Named By: Gibbes - 1845.
Synonyms: Basilosaurus serratus, Dorudon intermedius, Dorudon stromeri, Doryodon serratus, Prozeuglodon stromeri, Zeuglodon intermedius, Zeuglodon serratum, Zeuglodon serratus.
Classification: Chordata, Mammalia, Cetacea, Archaeoceti, Basilosauridae.
Species: D. atrox, D. serratus.
Size: Around 5 meters long.
Known locations: Egypt and the USA, together hinting at a broad distribution.
Time period: Bartonian to Priabonian of the Eocene.
Fossil representation: Multiple specimens, including juveniles.
is a good example of some of the many primitive whales
swimming in the world’s oceans during the Eocene period. As an
early cetacean, Dorudon was a dedicated predator
of other marine
creatures that may have included everything from fish to other marine
mammals. Dorudon itself does bear a strong
resemblance to the much
that was also swimming in the same waters and at
the same time as Dorudon. This led to early
speculation about Dorudon
actually representing juvenile specimens of Basilosaurus;
more in depth study as well as the discoveries of actual Dorudon
juveniles has since quashed this theory.
Juvenile Dorudon (which would have been called calves like other juvenile whales) fossils have been seen to have tooth marks on them that seem to have been caused by the much larger Basilosaurus. This is evidence for a clear predator prey relationship where while Dorudon were predators, they in turn where preyed upon by other bigger predators. This relationship was well illustrated in the episode Whale Killer of the BBC documentary series Walking with Beasts. Basilosaurus was not the only threat to Dorudon however as giant sharks like C. angustidens were also hunting in the world’s oceans.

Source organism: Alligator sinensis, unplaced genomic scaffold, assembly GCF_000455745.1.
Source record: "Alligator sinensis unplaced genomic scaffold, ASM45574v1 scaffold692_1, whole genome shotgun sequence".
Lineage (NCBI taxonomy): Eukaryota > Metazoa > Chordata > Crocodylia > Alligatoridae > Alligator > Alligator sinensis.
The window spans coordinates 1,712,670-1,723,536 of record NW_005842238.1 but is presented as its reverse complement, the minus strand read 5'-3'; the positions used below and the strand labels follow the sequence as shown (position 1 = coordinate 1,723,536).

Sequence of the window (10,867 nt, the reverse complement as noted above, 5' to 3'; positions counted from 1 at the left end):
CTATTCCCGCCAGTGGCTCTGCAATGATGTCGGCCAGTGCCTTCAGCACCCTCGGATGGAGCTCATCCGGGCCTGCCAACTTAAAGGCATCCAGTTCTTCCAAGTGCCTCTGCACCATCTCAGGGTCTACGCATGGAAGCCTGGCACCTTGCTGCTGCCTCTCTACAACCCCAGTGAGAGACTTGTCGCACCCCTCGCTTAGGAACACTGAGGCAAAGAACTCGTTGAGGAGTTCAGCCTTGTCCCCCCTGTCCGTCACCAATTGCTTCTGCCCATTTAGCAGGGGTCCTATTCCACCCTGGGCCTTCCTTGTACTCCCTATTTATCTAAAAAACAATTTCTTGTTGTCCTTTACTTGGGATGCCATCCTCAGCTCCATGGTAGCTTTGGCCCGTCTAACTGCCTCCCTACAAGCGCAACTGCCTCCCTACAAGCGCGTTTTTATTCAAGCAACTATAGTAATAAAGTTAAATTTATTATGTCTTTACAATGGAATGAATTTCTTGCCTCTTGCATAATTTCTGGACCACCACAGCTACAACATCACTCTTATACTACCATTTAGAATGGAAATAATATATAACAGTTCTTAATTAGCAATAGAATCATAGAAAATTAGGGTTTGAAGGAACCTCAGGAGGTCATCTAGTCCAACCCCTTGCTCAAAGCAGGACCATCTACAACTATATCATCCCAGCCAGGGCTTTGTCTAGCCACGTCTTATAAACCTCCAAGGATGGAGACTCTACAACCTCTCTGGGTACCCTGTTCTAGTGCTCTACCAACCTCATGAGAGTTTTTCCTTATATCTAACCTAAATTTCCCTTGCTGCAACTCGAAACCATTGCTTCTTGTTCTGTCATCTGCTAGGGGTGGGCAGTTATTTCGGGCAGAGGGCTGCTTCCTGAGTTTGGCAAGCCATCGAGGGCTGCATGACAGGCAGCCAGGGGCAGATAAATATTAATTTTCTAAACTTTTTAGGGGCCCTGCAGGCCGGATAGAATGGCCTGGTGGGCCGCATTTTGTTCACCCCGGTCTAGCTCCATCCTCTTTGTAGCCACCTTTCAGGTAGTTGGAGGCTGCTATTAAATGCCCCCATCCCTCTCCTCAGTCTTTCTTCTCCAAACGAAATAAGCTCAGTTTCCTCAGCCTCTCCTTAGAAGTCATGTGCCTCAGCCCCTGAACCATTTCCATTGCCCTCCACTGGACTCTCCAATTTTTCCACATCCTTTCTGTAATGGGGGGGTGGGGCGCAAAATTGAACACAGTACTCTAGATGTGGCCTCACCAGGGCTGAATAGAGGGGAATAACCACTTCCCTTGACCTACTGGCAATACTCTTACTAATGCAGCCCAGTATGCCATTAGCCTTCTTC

|More information on these whales can
be found on their respective pages; 1 - Pakicetus,
2 - Ambulocetus, 3 - Rodhocetus, 4 - Dorudon, 5, Brygmophyseter, 6 - Diorocetus.
- Description of the teeth of a new fossil animal found in the Green Sand of South Carolina. Proceedings of the Academy of Natural Sciences of Philadelphia 2(9):254-256 - R. W. Gibbes - 1845.
- On the fossil genus Basilosaurus, Harlan, (Zeuglodon, Owen,) with a notice of specimens from the Eocene Green Sand of South Carolina - Journal of the Academy of Natural Sciences of Philadelphia 1 - Robert Wilson Gibbes - 1847.
- A Descriptive Catalogue of the Tertiary Vertebrata of the Fayűm, Egypt. - London: British Museum (Natural History). 26 pp. 255–257. - C. W. Andrews - 1906.
- Marine Mammals (Cetacean and Sirenia) from the Eocene of Gebel Mokattam and Fayum, Egypt: Stratigraphy, Age, and Paleoenvironments - University of Michigan Papers on Paleontology 30: 1–84 - P. D. Gingerich - 1992.
- Form, Function, and Anatomy of Dorudon atrox (Mammalia, Cetacea): An Archaeocete from the Middle to Late Eocene of Egypt - Papers on Paleontology (University of Michigan) 34. - Mark D. Uhen - 2004.